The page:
fletcher moorland apprentices

A motor repair with some interesting UK engineering history

Recently, there was a great deal of interest in an article I wrote about the resurrection of a DC motor. This reminded me of a much more interesting recovery and refurbishment of a DC motor.

Let me start with a bit of history

In the 19th century a French engineer and eccentric, Thomé de Gamond spent nearly 40 years and his personal fortune trying to promote the building of a tunnel beneath the English channel, connecting England with France. The two governments thought that politically and economically it was best to keep the two countries apart, politically quite relevant today. Thomé de Gamond died penniless in 1876. One hundred and ten years after his death in 1986, the then British Prime Minister Margret Thatcher and her French counterpart François Mitterrand, signed the Channel Tunnel Treaty. Both governments had decided it would be economically advantageous to build the tunnel.

This wasn’t though the first attempt the built the tunnel. On the 18th June 1922, the Channel Tunnel Company Ltd. started up a Whittaker tunnel boring machine and dug 128 meters of channel tunnel, a task it was never to complete. Again, political objections made any further progress futile. There was always hope that the machine would complete its task and so the boring machine was stored in a shed. Interestingly, the design of the Whittaker machine was the same as those used only a handful of years earlier in The Great War to try and brake the stalemate of trench warfare. The Whittaker machine was designed by engineer Douglas Whitaker of Leicester, and built in Leeds at a cost of £7,150 to the Channel Tunnel Company Ltd. Three boring machines (two Stanley Bros, of Nuneaton machines and one Whitaker) were used to dig tunnels deep beneath German lines which were packed with explosives. All three of these machines are still buried deep beneath Flanders fields today. Many years after the Whittaker machine was stored, a land slide at some time during World War II buried the shed and boring machine and there it remained.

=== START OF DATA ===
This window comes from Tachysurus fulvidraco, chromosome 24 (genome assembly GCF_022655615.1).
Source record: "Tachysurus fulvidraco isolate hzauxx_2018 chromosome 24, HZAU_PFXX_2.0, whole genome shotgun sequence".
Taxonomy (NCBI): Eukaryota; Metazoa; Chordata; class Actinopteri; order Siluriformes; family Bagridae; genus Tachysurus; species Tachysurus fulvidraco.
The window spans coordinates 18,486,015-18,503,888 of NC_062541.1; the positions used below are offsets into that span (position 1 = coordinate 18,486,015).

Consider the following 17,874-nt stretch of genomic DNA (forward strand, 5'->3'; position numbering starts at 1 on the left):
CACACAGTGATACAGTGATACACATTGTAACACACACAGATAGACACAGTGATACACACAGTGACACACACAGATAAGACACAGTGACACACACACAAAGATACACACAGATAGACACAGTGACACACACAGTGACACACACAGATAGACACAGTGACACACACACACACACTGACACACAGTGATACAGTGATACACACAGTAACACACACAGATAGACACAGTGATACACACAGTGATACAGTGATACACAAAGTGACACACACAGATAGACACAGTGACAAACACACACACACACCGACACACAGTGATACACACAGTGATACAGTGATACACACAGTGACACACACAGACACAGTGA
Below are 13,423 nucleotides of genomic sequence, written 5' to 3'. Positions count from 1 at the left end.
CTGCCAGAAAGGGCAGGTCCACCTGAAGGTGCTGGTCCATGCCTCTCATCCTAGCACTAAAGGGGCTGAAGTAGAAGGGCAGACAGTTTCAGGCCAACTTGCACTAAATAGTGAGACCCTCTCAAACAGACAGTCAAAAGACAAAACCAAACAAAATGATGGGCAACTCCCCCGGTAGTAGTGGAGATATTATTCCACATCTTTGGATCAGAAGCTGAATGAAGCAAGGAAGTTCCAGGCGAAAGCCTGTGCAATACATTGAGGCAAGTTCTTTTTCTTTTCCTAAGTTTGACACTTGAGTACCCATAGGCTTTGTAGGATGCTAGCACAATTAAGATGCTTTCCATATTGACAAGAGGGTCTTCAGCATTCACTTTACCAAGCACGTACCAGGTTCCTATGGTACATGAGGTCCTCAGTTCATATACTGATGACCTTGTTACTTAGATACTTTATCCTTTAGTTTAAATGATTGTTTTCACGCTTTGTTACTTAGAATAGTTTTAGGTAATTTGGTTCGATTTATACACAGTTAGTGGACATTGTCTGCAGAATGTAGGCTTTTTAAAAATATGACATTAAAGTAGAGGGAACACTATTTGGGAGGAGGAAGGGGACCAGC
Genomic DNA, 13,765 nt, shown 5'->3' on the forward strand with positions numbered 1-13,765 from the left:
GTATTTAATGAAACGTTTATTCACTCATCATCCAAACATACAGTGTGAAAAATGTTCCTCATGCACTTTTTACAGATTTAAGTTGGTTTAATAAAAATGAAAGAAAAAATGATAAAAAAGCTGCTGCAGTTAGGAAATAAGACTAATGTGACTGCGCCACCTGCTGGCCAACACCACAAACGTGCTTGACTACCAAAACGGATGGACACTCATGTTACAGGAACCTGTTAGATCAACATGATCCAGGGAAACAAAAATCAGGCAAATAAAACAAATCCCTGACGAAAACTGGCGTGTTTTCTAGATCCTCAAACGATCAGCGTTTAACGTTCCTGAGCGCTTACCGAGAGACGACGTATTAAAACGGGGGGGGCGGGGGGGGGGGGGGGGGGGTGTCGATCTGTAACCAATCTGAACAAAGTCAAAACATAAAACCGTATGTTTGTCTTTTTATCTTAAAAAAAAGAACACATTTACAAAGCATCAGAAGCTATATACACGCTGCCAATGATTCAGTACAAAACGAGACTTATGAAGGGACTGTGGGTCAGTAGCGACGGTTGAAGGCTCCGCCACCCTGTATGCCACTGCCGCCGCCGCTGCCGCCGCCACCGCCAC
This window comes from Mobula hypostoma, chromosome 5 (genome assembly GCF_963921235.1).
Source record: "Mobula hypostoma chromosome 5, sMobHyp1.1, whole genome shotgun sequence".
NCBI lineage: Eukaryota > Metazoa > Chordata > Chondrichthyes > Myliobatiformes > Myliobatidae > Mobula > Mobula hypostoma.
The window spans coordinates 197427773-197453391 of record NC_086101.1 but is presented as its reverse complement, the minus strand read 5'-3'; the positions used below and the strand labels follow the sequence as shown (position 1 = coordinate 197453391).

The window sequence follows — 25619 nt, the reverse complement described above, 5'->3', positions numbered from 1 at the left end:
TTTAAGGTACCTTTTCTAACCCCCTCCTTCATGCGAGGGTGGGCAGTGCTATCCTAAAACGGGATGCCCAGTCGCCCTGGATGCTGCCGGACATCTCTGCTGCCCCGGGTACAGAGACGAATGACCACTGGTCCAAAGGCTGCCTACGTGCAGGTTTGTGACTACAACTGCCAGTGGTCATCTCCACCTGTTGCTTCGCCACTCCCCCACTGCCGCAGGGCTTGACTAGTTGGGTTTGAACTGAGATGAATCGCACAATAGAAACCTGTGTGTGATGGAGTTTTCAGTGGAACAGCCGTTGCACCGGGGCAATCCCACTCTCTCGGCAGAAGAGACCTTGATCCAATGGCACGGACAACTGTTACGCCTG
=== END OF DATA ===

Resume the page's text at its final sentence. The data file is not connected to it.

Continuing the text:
Whittaker machine

Buried, only part of the Whittaker machine is visible

It was only in 1990 the machine was recovered, and the main contractor Fairclough decided to restore it to full working order and so the motor repair story begins. From down on the English south coast the boring machine was transported to Fairclough’s depot in Swynnerton, Staffordshire. The motor was removed from the machine and we were asked for our help to refurbish it. Commercially the motor was beyond repair however we took this challenge as an invaluable training project for our apprentice school.

How the motor was received in our apprentice school

As with any repair, the initial stage is to assess the damage. Now 70 years partially buried in a hillside we expected erosion of parts, what we didn’t expect was the vandalism afforded to the motor by metal looters. The top half of an end-shield was missing, the exposed armature coils had been crudely removed, the brass sleeve bearings were missing along with the oil rings.

Armature coils crudely removed by metal looters

Armature coils crudely removed by metal looters

There was no nameplate and even today the manufacturer of the motor remains unknown. We did reveal after investigation the motor is a 90 Kw (120Hp), 500 volt, 6 pole, separately excited DC shunt motor.